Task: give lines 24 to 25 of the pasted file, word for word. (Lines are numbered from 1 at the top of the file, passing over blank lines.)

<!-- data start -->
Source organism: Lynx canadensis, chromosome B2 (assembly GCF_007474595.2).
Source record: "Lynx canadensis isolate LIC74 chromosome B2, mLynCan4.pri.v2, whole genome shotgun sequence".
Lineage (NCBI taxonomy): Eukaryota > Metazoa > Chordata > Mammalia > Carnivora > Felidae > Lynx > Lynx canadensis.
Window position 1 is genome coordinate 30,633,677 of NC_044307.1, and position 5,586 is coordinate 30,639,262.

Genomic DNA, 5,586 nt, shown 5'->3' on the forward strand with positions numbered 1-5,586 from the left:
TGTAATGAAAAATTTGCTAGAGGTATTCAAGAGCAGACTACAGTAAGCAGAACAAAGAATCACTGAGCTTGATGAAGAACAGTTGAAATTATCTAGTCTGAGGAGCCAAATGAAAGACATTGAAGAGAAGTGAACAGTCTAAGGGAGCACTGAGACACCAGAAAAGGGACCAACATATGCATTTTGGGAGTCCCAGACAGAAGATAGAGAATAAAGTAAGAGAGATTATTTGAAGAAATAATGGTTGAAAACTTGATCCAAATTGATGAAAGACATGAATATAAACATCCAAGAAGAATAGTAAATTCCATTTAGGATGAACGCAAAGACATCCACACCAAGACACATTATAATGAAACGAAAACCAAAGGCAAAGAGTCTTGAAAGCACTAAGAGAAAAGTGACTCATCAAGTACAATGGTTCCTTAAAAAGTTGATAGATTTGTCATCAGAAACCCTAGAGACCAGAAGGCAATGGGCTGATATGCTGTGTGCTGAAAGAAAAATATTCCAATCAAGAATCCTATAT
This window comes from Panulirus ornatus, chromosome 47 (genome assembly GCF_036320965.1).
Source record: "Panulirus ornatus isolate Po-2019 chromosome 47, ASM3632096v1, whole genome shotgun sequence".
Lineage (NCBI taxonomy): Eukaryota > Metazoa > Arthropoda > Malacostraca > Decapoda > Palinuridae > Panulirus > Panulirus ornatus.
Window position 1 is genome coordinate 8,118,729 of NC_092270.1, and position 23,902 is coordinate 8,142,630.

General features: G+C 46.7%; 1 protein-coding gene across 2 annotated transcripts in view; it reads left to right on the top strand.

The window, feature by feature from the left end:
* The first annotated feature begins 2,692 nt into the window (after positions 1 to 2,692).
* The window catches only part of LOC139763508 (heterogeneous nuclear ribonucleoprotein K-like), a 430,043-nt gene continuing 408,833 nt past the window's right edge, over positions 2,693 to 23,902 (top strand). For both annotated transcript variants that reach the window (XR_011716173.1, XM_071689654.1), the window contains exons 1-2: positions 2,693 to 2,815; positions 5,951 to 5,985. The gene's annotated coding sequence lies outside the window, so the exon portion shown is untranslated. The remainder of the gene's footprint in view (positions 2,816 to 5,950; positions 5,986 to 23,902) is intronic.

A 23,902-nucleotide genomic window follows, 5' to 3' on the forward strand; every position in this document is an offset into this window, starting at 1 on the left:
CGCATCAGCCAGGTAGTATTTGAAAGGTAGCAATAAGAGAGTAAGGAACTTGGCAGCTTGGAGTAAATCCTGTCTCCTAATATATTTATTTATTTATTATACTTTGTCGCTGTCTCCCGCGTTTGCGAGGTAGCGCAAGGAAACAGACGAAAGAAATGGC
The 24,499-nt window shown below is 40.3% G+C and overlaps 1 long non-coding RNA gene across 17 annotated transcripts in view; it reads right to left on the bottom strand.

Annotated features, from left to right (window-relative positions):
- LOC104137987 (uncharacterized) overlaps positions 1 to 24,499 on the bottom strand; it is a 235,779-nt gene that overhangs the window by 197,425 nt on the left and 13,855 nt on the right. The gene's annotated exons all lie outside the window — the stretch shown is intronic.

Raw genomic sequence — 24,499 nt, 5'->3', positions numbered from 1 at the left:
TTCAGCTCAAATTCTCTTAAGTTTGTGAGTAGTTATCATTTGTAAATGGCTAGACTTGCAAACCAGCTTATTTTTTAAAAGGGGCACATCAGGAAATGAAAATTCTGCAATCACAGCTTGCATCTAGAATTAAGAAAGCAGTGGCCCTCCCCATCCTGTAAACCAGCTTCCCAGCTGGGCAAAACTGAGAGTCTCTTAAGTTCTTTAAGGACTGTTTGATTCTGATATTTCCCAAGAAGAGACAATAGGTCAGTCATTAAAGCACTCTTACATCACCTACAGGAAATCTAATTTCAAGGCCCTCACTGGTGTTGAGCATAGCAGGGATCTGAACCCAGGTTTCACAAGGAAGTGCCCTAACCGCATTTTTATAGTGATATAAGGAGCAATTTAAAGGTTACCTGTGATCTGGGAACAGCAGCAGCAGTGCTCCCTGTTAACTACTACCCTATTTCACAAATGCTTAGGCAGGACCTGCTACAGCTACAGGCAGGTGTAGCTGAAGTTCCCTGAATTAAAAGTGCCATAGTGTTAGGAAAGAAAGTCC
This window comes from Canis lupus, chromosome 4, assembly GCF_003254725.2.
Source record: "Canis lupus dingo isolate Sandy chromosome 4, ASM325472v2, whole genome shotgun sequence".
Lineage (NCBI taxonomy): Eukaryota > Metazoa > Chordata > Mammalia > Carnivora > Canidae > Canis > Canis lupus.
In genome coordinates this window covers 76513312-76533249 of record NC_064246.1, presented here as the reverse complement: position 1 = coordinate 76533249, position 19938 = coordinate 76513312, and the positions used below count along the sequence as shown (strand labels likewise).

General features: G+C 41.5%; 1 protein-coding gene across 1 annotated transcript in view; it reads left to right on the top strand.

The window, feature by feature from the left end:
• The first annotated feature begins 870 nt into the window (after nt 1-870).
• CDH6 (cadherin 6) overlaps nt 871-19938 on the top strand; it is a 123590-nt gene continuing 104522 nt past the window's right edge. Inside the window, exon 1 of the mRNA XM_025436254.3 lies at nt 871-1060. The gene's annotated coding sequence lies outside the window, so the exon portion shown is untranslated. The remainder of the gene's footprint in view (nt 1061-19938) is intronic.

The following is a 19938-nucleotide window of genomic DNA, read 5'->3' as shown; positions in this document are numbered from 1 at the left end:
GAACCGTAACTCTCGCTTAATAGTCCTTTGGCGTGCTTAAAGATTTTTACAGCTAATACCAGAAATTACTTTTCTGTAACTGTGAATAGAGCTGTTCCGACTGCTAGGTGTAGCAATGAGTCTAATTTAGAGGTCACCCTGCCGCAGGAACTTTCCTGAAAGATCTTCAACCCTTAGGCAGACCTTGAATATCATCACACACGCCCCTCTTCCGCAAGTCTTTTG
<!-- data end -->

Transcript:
Lineage (NCBI taxonomy): Eukaryota > Metazoa > Chordata > Mammalia > Carnivora > Canidae > Canis > Canis lupus.
In genome coordinates this window covers 76513312-76533249 of record NC_064246.1, presented here as the reverse complement: position 1 = coordinate 76533249, position 19938 = coordinate 76513312, and the positions used below count along the sequence as shown (strand labels likewise).